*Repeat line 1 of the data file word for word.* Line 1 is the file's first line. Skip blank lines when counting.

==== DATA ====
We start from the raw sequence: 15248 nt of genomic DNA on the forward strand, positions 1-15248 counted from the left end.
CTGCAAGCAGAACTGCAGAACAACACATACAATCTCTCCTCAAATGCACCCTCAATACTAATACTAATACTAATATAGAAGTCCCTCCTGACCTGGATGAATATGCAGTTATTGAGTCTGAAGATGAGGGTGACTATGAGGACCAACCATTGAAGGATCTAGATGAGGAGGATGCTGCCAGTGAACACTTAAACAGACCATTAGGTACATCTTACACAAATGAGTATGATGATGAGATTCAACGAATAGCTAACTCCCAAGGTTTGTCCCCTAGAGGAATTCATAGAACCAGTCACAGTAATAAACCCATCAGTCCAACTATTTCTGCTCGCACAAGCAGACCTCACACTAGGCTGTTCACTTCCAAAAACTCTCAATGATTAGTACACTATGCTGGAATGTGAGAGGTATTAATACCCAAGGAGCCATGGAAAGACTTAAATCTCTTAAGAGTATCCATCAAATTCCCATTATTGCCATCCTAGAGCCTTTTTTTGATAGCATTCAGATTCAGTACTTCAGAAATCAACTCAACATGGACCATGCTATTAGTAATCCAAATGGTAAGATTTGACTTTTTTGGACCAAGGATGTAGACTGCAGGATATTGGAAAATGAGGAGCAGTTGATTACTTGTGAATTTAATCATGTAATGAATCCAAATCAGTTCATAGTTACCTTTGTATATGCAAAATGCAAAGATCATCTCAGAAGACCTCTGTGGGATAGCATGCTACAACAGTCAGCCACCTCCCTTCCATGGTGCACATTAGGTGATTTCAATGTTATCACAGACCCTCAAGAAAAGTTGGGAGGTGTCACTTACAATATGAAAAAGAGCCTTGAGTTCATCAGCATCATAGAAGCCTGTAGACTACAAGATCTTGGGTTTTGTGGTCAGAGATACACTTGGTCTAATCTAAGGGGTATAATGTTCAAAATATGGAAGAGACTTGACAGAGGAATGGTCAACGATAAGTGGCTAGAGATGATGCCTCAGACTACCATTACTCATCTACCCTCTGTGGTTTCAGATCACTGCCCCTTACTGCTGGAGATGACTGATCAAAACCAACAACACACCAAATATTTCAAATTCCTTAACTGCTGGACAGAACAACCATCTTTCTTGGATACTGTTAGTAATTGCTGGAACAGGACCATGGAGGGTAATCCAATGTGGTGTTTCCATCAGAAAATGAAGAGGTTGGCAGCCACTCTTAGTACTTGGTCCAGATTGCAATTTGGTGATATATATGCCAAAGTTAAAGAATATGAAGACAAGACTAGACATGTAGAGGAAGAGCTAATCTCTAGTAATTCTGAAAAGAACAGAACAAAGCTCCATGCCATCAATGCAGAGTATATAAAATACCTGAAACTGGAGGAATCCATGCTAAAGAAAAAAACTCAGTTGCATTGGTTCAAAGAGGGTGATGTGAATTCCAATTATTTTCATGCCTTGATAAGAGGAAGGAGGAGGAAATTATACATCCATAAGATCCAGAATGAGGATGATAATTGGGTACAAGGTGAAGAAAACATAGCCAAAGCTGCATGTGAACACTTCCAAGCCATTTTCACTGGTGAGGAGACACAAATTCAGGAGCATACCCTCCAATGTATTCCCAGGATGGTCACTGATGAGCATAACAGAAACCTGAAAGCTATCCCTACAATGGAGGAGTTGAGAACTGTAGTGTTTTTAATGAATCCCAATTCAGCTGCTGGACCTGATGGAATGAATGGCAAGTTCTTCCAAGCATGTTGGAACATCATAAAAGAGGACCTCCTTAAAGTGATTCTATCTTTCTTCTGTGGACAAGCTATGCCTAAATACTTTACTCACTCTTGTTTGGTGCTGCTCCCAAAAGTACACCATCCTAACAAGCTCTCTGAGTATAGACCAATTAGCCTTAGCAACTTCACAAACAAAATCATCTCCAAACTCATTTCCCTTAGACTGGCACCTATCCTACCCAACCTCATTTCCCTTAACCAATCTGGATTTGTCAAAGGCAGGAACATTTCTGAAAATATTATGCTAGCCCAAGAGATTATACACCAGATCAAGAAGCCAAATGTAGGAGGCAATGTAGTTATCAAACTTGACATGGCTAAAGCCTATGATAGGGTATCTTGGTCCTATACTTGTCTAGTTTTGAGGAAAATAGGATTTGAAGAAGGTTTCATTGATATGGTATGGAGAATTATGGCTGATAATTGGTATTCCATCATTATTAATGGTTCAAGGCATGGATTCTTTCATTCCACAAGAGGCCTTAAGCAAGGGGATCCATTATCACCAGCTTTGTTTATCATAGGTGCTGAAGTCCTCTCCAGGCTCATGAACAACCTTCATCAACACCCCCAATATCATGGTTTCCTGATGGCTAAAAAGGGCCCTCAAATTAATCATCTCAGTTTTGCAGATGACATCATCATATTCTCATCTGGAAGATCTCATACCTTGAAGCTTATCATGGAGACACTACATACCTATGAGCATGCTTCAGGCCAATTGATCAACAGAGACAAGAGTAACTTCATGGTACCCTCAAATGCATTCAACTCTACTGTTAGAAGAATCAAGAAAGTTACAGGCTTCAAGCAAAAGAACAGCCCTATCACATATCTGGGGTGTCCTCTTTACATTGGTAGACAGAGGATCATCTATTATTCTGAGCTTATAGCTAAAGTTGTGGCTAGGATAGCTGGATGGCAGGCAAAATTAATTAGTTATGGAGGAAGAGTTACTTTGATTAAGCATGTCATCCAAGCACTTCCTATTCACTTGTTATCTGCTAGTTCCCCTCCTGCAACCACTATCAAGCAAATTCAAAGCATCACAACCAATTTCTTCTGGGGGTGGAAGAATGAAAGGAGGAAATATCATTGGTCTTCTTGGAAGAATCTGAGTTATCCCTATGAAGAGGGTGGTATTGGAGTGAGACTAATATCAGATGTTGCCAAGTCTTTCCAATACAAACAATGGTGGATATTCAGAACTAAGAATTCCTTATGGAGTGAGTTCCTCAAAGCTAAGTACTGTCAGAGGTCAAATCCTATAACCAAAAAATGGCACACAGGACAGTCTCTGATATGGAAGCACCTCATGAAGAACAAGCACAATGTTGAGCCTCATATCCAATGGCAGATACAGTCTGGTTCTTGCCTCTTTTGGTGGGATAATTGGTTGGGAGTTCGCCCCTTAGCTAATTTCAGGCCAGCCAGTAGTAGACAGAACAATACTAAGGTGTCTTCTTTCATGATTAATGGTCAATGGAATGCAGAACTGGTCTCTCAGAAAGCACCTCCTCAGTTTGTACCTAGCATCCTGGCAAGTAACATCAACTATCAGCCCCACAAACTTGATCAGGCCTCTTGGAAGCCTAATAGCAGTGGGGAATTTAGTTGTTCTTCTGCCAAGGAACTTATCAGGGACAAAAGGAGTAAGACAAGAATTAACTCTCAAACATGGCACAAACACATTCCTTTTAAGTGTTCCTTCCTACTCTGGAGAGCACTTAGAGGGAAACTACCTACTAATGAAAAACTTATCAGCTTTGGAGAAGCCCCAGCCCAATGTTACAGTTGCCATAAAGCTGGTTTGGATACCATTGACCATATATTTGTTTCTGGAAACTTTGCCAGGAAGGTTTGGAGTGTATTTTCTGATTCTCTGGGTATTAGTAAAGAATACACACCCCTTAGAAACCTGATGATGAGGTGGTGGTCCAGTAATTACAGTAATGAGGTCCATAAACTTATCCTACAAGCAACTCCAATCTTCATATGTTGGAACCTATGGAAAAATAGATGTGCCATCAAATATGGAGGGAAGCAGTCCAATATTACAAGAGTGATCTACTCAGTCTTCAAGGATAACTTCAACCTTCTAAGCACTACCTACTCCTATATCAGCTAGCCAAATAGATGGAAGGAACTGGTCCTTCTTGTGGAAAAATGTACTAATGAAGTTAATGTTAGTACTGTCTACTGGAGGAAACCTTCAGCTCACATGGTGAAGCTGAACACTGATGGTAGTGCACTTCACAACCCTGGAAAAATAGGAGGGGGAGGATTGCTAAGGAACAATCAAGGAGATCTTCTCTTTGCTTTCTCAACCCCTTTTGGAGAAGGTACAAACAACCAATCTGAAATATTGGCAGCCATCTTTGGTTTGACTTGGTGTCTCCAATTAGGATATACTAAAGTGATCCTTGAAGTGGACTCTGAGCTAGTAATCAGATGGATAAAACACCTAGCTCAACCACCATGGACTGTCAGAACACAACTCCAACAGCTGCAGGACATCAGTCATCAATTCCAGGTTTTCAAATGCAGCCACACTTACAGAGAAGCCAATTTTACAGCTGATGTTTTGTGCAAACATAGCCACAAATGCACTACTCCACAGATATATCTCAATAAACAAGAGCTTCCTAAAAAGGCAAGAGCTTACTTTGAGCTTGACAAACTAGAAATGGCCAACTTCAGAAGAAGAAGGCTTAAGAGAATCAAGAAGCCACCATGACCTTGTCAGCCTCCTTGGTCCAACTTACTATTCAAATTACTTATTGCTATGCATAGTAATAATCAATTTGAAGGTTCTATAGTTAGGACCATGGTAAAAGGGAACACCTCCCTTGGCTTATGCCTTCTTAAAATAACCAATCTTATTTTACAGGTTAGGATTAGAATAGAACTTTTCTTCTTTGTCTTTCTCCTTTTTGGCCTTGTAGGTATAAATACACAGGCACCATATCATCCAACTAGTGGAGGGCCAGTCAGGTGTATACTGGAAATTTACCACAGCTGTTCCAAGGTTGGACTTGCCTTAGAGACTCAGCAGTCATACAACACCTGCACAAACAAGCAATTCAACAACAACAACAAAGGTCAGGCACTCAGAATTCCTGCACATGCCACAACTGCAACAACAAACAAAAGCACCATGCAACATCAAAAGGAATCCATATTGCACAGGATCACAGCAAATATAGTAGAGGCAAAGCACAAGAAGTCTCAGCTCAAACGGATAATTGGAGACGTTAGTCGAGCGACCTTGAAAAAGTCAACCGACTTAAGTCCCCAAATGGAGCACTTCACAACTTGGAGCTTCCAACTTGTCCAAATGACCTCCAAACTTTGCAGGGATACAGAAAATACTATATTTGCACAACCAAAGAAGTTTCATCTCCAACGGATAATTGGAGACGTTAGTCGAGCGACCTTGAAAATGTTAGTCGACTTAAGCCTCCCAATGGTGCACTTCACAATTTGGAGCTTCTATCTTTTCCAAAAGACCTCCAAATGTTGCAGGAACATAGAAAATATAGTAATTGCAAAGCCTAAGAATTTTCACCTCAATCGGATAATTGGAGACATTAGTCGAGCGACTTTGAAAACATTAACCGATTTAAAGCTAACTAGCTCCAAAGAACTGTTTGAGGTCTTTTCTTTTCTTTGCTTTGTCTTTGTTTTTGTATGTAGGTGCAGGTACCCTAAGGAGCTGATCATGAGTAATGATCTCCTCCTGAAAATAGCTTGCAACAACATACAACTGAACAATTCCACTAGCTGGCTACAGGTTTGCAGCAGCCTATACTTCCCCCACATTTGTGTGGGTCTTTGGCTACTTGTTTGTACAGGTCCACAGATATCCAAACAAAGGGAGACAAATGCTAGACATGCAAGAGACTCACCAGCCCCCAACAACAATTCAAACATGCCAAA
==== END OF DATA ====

We start from the raw sequence: 15248 nt of genomic DNA on the forward strand, positions 1-15248 counted from the left end.